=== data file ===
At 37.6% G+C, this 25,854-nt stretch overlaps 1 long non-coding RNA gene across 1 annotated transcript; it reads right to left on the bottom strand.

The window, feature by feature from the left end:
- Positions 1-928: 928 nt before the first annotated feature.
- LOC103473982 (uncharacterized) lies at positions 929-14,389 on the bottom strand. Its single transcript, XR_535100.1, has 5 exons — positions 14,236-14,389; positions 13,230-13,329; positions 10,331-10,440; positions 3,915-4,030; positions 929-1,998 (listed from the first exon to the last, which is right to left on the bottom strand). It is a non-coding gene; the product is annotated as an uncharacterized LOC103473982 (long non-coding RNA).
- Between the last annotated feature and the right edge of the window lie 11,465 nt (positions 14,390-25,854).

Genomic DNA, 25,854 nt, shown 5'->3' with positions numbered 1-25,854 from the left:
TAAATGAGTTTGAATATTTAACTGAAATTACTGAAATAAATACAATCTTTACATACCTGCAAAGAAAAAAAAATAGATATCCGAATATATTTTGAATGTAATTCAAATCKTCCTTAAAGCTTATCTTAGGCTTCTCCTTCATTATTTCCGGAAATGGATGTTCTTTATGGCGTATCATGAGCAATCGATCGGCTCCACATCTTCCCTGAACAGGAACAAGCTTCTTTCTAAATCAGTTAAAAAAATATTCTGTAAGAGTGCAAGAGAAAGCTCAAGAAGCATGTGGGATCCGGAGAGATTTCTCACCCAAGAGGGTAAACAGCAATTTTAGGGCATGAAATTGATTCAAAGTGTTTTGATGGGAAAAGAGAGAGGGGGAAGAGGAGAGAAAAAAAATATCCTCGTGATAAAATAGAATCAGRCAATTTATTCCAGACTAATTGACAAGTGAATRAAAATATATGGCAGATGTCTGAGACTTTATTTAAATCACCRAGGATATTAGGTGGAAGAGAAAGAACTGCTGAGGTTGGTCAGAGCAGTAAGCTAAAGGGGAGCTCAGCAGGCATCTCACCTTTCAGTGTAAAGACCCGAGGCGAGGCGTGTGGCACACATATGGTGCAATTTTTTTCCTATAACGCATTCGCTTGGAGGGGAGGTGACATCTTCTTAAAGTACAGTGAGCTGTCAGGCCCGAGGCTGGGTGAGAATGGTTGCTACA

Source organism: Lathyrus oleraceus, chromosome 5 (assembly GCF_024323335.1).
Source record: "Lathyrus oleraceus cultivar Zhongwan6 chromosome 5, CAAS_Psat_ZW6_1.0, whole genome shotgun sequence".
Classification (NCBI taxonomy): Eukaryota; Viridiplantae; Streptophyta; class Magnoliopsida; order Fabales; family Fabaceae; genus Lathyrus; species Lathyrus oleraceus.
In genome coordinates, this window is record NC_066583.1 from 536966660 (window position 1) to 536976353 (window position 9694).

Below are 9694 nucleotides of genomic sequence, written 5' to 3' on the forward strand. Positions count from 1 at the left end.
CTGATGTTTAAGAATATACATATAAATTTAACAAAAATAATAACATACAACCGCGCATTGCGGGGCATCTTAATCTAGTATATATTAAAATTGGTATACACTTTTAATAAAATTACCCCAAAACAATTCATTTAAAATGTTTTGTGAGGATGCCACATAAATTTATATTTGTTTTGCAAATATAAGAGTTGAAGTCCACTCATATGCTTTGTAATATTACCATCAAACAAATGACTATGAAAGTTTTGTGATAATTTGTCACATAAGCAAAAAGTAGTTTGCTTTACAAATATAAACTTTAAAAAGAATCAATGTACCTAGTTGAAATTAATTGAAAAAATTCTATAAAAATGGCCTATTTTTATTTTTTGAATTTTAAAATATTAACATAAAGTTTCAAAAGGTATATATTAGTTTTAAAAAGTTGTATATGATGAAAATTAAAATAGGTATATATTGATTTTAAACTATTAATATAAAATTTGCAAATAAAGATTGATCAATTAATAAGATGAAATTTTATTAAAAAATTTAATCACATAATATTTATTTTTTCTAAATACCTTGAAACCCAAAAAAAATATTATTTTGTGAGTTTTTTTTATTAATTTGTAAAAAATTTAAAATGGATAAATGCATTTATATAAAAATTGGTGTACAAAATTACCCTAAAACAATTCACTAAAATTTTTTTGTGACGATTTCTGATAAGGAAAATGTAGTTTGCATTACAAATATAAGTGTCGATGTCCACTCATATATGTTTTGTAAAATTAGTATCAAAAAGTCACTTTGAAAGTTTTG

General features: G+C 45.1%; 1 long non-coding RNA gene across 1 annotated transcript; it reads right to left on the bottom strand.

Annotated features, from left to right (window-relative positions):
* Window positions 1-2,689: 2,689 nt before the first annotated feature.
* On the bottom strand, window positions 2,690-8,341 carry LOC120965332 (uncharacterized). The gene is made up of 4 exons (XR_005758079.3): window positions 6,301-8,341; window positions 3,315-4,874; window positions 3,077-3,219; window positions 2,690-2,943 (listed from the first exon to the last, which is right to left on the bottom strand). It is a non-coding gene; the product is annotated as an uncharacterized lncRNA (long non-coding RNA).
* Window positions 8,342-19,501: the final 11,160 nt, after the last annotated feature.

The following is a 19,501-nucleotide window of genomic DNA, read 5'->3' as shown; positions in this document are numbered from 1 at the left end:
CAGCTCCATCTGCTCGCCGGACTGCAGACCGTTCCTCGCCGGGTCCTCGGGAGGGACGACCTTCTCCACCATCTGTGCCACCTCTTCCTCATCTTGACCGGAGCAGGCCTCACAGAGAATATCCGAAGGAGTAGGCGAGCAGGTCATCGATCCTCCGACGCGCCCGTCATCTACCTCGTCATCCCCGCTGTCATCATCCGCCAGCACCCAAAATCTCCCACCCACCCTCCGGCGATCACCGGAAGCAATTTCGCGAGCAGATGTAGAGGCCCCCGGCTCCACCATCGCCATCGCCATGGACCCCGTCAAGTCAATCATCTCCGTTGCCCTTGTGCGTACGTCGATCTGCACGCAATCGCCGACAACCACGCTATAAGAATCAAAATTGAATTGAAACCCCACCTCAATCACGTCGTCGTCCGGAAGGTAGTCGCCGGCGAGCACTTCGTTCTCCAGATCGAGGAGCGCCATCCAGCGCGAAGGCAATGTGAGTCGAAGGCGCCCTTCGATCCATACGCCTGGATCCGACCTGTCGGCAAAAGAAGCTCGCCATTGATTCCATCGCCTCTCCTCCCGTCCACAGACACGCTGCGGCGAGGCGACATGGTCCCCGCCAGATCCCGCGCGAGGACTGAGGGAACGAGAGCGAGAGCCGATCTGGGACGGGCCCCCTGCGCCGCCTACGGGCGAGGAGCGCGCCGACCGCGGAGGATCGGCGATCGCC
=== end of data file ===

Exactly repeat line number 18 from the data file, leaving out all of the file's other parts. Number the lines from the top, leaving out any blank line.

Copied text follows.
* Window positions 8,342-19,501: the final 11,160 nt, after the last annotated feature.